Burgess said on Wednesday the behaviours in response to Covid lockdowns and vaccinations were “not specifically left or rightwing” but rather “a cocktail of views, fears, frustrations and conspiracies”.
Individuals who were willing to support violence in this context were “best and most accurately described as ideologically motivated violent extremists”.
“Some of the alleged violent acts at the recent Old Parliament House protest are a case in point,” he said.
“The individuals involved were driven by a diverse range of grievances, including anti-vaccination agendas, conspiracy theories and anti-government sovereign citizen beliefs.”
Burgess said Asio expected to “see more of this behaviour in Australia in the medium term” with protests driven by diverse specific-issue grievances to be part of the security environment for the foreseeable future.
“In some cases, protesters will advocate the use of violence, and in a smaller number of cases, they may use violence,” he said.
Many of the actors were “newcomers” so it was harder for Asio to “get a sense of what is simply big talk – and what is genuine planning for violence”.
He said the most likely terrorist attack scenario in Australia over the next 12 months continued to be a lone-actor attack.
While Asio did not believe the Taliban takeover of Afghanistan had increased the immediate terrorist threat to Australia, the agency was concerned that in the longer term violent extremists “from our region” may travel there for militant training.
Mike Burgess predicts vaccination requirements will ‘continue to drive anger, uncertainty and fear within a small section of society’. Photograph: Mike Bowers/The Guardian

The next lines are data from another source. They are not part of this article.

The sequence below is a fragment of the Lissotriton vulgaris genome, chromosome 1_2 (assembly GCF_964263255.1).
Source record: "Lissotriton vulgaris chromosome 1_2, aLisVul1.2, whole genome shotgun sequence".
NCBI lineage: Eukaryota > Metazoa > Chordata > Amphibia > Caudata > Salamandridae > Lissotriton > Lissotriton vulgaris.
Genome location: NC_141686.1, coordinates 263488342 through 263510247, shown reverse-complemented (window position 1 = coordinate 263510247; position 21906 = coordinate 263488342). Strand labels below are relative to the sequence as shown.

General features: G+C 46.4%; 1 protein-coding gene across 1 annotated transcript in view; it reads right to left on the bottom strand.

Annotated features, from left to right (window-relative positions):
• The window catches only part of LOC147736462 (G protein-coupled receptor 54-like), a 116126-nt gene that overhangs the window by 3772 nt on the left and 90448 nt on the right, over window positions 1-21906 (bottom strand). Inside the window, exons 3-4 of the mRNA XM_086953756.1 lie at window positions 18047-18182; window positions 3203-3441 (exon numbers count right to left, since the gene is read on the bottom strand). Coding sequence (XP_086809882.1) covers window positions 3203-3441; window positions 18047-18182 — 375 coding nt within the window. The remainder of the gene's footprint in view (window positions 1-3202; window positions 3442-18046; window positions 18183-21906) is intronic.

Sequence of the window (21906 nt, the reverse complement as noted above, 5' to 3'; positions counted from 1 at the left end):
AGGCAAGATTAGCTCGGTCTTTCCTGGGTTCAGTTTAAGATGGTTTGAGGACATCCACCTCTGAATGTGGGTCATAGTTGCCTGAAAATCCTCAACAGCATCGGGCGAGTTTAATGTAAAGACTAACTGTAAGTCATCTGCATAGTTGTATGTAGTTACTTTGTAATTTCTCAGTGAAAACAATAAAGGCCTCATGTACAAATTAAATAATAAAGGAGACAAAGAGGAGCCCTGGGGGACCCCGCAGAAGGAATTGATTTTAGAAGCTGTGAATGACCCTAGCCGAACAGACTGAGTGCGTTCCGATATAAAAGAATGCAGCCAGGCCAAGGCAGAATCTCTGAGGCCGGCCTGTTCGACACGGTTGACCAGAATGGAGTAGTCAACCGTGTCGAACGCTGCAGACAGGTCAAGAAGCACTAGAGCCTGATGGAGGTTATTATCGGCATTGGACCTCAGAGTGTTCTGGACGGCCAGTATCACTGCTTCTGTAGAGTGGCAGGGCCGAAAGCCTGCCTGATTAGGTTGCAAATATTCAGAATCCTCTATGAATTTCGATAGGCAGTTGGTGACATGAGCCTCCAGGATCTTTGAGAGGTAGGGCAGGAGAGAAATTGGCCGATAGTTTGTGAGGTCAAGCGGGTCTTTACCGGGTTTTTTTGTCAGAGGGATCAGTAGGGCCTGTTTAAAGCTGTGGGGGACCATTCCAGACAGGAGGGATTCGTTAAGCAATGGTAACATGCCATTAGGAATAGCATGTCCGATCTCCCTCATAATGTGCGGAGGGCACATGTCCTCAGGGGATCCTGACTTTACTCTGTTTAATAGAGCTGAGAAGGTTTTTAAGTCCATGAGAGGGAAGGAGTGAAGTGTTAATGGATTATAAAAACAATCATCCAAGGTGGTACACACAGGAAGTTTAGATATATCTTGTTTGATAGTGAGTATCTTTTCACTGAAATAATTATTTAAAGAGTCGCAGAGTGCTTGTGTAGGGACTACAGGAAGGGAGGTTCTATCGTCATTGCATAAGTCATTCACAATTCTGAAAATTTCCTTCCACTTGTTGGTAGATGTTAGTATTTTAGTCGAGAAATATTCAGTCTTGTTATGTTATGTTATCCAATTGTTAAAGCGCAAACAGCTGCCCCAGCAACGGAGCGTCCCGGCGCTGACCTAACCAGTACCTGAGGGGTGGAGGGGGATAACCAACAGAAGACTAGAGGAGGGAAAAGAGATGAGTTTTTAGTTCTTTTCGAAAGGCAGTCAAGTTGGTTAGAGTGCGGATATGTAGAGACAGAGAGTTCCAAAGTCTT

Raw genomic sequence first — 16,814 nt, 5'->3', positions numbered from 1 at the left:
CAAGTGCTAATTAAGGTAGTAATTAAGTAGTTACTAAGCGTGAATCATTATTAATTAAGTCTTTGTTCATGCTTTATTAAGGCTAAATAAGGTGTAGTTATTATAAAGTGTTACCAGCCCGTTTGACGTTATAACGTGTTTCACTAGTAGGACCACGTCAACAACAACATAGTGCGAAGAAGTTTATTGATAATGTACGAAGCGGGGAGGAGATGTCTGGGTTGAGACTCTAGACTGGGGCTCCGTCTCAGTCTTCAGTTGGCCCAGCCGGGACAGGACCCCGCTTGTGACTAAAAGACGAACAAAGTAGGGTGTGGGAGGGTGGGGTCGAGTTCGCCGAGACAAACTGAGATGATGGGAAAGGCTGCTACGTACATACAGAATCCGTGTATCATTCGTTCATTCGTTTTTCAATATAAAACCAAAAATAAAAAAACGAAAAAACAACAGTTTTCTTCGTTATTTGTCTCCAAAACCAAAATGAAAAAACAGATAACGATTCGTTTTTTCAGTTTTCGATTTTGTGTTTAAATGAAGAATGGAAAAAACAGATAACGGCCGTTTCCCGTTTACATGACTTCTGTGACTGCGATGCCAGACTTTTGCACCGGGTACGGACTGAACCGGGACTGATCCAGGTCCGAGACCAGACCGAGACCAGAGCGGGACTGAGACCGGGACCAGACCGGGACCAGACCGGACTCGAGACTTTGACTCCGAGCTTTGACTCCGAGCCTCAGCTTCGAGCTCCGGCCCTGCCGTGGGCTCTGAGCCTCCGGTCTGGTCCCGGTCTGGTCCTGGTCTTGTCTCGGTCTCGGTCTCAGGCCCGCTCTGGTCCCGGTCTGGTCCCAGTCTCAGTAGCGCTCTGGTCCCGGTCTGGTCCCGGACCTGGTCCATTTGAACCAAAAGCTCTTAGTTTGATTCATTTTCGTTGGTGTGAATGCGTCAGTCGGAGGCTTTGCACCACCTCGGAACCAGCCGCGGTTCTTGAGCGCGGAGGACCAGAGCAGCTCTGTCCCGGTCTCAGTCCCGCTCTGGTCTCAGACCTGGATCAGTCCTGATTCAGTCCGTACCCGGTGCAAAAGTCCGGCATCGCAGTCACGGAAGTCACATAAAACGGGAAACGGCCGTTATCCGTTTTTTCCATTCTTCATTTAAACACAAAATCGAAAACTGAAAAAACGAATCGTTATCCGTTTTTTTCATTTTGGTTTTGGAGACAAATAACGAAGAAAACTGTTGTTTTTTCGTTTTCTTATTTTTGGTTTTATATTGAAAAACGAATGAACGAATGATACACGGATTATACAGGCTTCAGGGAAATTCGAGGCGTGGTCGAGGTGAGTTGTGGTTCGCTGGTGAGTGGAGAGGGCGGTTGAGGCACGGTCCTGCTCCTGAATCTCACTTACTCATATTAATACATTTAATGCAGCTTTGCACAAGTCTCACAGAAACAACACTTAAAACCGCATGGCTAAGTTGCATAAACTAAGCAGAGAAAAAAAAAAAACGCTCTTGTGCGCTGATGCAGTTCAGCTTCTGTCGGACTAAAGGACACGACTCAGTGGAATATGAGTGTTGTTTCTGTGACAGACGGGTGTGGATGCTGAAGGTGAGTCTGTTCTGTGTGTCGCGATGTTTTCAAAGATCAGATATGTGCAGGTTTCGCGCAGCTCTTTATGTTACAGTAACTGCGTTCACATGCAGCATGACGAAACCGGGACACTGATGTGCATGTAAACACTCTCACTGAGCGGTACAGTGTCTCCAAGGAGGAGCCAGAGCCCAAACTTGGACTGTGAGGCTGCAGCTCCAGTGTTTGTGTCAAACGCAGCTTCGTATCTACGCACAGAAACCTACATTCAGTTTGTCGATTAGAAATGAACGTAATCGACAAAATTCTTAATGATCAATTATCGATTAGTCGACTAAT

Alarmingly, Burgess said, the number of under-18s being radicalised was increasing. He said children as young as 13 were embracing extremism, both religiously and ideologically motivated.
“At the end of last year, on average, minors represented more than half of our priority counter-terrorism investigations each week.”
He said Asio and law enforcement were not the answer to stopping teenage radicalisation – “we do not belong in the classroom” – and urged parents, schools, clubs and community leaders to step in early if children were acting out of character.
Burgess was vague when describing the target of a recently disrupted foreign interference plot in the lead-up to “an election” in Australia.
He would not identify which jurisdiction “because we are seeing attempts at foreign interference at all levels of government, in all states and territories”.
But Burgess said the case “involved a wealthy individual who maintained direct and deep connections with a foreign government and its intelligence agencies”.
The goal, he said, was “secretly shaping the jurisdiction’s political scene to benefit the foreign power”.
“The puppeteer hired a person to enable foreign interference operations and used an offshore bank account to provide hundreds of thousands of dollars for operating expenses,” Burgess said.
The employee, he said, “began identifying candidates likely to run in the election who either supported the interests of the foreign government or who were assessed as vulnerable to inducements and cultivation”.
Burgess said the puppeteer and the employee “plotted ways of advancing the candidates’ political prospects through generous support, placing favourable stories in foreign language news platforms and providing other forms of assistance”.
He said the political candidates had no knowledge of the plot.
Asio intervened because of the “deliberate deceit and secrecy about the foreign government connection” and ensured “the plan was not executed and harm was avoided”.